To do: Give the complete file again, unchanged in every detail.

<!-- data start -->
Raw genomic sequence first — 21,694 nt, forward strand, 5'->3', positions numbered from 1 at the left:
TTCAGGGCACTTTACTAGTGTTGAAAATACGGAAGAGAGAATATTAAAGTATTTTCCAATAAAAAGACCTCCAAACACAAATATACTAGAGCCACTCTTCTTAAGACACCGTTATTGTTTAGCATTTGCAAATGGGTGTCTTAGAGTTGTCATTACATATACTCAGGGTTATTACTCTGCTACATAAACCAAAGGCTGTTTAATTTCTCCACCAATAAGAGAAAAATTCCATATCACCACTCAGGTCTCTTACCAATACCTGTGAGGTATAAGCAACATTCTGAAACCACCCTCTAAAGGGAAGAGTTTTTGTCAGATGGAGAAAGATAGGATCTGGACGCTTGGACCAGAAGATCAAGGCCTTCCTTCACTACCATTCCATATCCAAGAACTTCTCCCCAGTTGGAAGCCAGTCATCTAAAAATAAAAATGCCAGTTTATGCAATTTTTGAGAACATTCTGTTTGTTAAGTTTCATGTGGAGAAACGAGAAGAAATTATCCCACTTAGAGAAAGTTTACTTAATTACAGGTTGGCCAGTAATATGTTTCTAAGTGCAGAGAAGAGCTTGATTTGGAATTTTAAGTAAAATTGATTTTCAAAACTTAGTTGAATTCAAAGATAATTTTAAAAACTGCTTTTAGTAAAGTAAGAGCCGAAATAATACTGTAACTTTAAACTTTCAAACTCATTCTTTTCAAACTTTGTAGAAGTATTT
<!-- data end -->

Raw genomic sequence first — 21,694 nt, forward strand, 5'->3', positions numbered from 1 at the left:
TTCAGGGCACTTTACTAGTGTTGAAAATACGGAAGAGAGAATATTAAAGTATTTTCCAATAAAAAGACCTCCAAACACAAATATACTAGAGCCACTCTTCTTAAGACACCGTTATTGTTTAGCATTTGCAAATGGGTGTCTTAGAGTTGTCATTACATATACTCAGGGTTATTACTCTGCTACATAAACCAAAGGCTGTTTAATTTCTCCACCAATAAGAGAAAAATTCCATATCACCACTCAGGTCTCTTACCAATACCTGTGAGGTATAAGCAACATTCTGAAACCACCCTCTAAAGGGAAGAGTTTTTGTCAGATGGAGAAAGATAGGATCTGGACGCTTGGACCAGAAGATCAAGGCCTTCCTTCACTACCATTCCATATCCAAGAACTTCTCCCCAGTTGGAAGCCAGTCATCTAAAAATAAAAATGCCAGTTTATGCAATTTTTGAGAACATTCTGTTTGTTAAGTTTCATGTGGAGAAACGAGAAGAAATTATCCCACTTAGAGAAAGTTTACTTAATTACAGGTTGGCCAGTAATATGTTTCTAAGTGCAGAGAAGAGCTTGATTTGGAATTTTAAGTAAAATTGATTTTCAAAACTTAGTTGAATTCAAAGATAATTTTAAAAACTGCTTTTAGTAAAGTAAGAGCCGAAATAATACTGTAACTTTAAACTTTCAAACTCATTCTTTTCAAACTTTGTAGAAGTATTT